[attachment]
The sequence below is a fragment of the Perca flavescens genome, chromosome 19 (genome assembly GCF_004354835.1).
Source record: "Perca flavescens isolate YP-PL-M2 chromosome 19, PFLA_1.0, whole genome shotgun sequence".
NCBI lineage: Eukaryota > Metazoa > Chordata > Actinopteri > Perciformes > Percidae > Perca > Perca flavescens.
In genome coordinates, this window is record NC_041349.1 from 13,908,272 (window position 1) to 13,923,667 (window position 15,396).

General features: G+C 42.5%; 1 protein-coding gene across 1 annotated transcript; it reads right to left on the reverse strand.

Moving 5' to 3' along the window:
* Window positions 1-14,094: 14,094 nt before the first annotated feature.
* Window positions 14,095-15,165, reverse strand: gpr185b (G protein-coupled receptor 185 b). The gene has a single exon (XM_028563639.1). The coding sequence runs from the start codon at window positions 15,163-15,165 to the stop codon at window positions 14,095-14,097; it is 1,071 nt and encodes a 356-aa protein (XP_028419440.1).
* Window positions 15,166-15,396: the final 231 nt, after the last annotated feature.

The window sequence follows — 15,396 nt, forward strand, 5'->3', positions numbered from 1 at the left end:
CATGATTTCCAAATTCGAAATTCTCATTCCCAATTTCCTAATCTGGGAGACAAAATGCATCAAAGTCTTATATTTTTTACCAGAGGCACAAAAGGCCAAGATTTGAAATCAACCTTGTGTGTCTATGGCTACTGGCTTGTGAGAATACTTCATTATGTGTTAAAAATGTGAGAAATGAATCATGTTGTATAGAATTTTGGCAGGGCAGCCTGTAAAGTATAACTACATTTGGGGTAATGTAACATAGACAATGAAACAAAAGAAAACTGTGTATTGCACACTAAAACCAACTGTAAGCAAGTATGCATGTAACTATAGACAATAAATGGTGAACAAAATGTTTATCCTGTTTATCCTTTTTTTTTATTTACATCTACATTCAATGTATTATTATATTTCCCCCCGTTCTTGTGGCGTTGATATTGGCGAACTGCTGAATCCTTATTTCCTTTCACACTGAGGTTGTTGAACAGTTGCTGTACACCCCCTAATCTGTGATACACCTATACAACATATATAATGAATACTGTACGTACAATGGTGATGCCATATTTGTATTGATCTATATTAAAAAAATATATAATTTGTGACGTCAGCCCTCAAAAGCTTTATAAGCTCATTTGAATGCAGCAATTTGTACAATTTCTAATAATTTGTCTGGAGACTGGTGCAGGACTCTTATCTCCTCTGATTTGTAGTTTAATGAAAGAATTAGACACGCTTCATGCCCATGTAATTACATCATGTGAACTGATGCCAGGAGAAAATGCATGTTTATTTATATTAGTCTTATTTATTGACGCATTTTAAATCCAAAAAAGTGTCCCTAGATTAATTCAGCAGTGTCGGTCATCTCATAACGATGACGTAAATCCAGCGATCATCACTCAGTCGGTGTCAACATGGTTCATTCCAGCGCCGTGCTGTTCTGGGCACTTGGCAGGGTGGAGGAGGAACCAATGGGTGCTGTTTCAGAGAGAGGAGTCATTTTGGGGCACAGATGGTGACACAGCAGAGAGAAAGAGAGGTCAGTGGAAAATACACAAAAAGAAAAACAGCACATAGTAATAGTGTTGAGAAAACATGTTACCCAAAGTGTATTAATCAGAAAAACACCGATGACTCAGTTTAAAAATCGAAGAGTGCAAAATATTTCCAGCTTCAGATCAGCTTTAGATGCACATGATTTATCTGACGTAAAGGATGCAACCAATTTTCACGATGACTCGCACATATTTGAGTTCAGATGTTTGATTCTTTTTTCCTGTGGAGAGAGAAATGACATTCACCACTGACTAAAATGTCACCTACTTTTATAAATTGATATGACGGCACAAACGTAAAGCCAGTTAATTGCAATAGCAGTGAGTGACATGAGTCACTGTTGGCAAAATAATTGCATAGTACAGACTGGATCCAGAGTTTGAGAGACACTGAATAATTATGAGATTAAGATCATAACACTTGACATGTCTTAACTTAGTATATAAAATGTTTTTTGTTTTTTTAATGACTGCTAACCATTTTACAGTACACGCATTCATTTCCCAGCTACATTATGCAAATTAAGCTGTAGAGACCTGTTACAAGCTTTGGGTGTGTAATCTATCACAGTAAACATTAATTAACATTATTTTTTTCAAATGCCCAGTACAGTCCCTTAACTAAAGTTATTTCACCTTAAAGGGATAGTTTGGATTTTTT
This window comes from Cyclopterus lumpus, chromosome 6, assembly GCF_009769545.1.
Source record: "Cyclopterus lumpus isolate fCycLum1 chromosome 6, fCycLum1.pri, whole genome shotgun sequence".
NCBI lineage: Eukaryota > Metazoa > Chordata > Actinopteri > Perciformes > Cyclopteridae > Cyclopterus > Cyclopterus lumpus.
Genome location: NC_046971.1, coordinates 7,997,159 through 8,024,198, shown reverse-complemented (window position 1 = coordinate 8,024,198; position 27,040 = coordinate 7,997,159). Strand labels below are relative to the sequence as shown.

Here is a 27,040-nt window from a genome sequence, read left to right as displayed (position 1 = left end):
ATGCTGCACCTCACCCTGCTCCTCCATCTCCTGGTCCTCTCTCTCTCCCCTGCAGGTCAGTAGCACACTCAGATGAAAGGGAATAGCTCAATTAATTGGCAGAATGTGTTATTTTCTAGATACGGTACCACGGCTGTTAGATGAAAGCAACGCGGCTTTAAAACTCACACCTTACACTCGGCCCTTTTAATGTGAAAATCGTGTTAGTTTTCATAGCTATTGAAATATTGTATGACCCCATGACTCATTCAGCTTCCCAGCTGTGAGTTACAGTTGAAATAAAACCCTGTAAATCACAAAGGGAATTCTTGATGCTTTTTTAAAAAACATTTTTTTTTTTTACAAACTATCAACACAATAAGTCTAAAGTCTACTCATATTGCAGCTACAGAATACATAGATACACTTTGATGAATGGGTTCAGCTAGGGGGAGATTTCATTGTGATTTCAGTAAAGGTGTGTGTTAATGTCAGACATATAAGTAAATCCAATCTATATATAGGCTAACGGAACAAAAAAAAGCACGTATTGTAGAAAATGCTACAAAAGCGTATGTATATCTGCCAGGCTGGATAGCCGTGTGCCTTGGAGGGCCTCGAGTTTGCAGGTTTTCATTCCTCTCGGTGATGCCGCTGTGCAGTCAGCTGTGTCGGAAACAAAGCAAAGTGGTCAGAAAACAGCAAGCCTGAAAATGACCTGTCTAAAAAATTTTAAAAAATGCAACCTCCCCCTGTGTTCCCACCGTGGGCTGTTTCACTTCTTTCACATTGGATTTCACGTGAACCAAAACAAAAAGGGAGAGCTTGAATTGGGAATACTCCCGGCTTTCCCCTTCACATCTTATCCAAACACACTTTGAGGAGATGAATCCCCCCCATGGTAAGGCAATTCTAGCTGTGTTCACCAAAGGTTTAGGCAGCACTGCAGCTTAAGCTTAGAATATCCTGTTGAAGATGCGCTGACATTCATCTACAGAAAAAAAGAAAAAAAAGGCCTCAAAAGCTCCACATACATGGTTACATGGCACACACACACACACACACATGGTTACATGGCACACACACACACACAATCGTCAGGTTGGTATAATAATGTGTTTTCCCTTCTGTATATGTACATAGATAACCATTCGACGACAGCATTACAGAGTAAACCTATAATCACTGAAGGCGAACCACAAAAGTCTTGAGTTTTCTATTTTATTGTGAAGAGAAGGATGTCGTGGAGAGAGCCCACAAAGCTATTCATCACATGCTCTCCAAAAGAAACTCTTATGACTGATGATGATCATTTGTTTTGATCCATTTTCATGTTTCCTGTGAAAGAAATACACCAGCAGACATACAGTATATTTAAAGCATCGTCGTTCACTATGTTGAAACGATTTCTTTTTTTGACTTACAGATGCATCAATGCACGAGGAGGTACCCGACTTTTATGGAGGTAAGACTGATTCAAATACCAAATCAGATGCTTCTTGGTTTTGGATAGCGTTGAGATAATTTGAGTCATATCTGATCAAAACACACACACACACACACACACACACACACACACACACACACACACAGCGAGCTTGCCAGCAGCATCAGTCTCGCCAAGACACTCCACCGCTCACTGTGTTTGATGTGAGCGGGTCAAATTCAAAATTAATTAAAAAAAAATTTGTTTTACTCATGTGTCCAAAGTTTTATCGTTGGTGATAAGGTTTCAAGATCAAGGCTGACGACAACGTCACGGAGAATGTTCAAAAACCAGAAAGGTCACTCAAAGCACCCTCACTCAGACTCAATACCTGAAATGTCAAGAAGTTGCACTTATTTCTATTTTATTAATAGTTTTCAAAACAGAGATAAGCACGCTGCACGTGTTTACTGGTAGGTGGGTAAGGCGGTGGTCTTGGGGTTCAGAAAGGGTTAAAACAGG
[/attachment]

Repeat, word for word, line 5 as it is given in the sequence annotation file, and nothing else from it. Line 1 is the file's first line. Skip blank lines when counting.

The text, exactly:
General features: G+C 42.5%; 1 protein-coding gene across 1 annotated transcript; it reads right to left on the reverse strand.